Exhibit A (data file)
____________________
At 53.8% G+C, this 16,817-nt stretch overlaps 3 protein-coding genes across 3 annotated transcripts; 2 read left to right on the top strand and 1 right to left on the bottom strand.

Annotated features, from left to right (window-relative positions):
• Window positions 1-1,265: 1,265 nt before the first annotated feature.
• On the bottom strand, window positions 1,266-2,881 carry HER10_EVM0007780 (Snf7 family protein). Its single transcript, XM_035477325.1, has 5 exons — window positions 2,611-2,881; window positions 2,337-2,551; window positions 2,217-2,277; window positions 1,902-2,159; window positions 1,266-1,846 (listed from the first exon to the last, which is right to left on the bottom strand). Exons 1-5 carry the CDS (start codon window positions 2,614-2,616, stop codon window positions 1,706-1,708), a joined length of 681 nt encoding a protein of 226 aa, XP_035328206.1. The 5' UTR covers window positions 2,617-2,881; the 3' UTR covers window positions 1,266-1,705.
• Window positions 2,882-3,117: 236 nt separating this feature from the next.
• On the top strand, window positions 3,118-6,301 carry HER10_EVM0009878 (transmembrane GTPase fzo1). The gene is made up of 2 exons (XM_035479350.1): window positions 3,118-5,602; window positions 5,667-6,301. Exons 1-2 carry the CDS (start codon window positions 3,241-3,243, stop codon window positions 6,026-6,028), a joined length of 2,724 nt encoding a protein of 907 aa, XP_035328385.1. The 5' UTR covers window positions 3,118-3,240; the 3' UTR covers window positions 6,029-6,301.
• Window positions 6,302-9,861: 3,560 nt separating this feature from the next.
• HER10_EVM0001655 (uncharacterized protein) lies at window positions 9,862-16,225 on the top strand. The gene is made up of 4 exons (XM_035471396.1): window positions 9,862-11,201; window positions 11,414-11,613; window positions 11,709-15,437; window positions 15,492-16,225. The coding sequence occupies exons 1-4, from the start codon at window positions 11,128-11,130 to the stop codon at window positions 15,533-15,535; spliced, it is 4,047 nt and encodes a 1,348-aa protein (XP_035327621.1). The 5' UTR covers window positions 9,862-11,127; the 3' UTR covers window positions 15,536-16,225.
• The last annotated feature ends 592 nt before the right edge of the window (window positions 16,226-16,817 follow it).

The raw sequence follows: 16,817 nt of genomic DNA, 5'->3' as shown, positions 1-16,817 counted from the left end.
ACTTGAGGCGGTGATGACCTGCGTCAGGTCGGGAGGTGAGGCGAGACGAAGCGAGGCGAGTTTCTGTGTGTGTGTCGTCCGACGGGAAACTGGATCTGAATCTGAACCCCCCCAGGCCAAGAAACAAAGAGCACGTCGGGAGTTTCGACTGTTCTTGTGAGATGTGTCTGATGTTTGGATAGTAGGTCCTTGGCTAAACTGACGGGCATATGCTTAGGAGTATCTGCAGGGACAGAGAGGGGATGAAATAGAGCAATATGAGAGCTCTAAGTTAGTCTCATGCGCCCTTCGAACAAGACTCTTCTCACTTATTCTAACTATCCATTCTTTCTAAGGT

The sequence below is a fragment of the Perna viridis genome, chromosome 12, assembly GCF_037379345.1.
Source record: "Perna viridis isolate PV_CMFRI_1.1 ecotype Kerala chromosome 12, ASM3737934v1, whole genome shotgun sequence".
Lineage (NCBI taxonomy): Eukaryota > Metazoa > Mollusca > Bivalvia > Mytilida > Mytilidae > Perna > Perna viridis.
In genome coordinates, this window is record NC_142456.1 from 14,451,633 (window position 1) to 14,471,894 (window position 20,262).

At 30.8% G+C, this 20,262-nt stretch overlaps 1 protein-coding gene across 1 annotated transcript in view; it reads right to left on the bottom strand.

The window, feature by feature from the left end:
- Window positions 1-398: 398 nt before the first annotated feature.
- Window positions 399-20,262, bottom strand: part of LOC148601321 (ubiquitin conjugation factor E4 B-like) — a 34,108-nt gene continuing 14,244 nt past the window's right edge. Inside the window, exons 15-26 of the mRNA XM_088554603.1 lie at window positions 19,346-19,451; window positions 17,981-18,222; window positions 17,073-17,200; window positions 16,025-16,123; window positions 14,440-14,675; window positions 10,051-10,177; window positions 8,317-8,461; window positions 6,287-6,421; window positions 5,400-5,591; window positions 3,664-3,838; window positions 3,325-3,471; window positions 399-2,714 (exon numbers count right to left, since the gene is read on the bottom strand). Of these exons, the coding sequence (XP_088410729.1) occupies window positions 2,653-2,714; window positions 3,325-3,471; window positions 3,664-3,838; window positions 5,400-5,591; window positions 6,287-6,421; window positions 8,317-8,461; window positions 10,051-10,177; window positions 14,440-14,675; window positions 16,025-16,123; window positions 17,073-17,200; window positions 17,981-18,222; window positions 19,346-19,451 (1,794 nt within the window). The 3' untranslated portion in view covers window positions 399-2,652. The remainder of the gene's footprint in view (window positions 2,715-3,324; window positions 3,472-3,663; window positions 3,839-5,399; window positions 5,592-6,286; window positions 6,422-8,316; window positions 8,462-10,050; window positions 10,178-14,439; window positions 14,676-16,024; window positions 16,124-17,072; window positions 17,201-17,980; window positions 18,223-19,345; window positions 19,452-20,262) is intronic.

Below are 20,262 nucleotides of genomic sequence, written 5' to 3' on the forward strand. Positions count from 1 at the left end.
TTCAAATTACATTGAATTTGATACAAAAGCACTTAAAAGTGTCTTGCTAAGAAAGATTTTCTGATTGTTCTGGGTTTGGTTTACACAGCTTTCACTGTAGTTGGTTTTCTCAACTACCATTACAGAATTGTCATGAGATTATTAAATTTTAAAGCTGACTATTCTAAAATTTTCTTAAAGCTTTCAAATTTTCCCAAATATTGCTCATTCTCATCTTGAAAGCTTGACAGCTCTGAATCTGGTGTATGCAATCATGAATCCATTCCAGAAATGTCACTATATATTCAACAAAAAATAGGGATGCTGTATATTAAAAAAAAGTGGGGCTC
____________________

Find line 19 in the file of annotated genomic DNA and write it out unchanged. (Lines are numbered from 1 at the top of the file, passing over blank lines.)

- Window positions 399-20,262, bottom strand: part of LOC148601321 (ubiquitin conjugation factor E4 B-like) — a 34,108-nt gene continuing 14,244 nt past the window's right edge. Inside the window, exons 15-26 of the mRNA XM_088554603.1 lie at window positions 19,346-19,451; window positions 17,981-18,222; window positions 17,073-17,200; window positions 16,025-16,123; window positions 14,440-14,675; window positions 10,051-10,177; window positions 8,317-8,461; window positions 6,287-6,421; window positions 5,400-5,591; window positions 3,664-3,838; window positions 3,325-3,471; window positions 399-2,714 (exon numbers count right to left, since the gene is read on the bottom strand). Of these exons, the coding sequence (XP_088410729.1) occupies window positions 2,653-2,714; window positions 3,325-3,471; window positions 3,664-3,838; window positions 5,400-5,591; window positions 6,287-6,421; window positions 8,317-8,461; window positions 10,051-10,177; window positions 14,440-14,675; window positions 16,025-16,123; window positions 17,073-17,200; window positions 17,981-18,222; window positions 19,346-19,451 (1,794 nt within the window). The 3' untranslated portion in view covers window positions 399-2,652. The remainder of the gene's footprint in view (window positions 2,715-3,324; window positions 3,472-3,663; window positions 3,839-5,399; window positions 5,592-6,286; window positions 6,422-8,316; window positions 8,462-10,050; window positions 10,178-14,439; window positions 14,676-16,024; window positions 16,124-17,072; window positions 17,201-17,980; window positions 18,223-19,345; window positions 19,452-20,262) is intronic.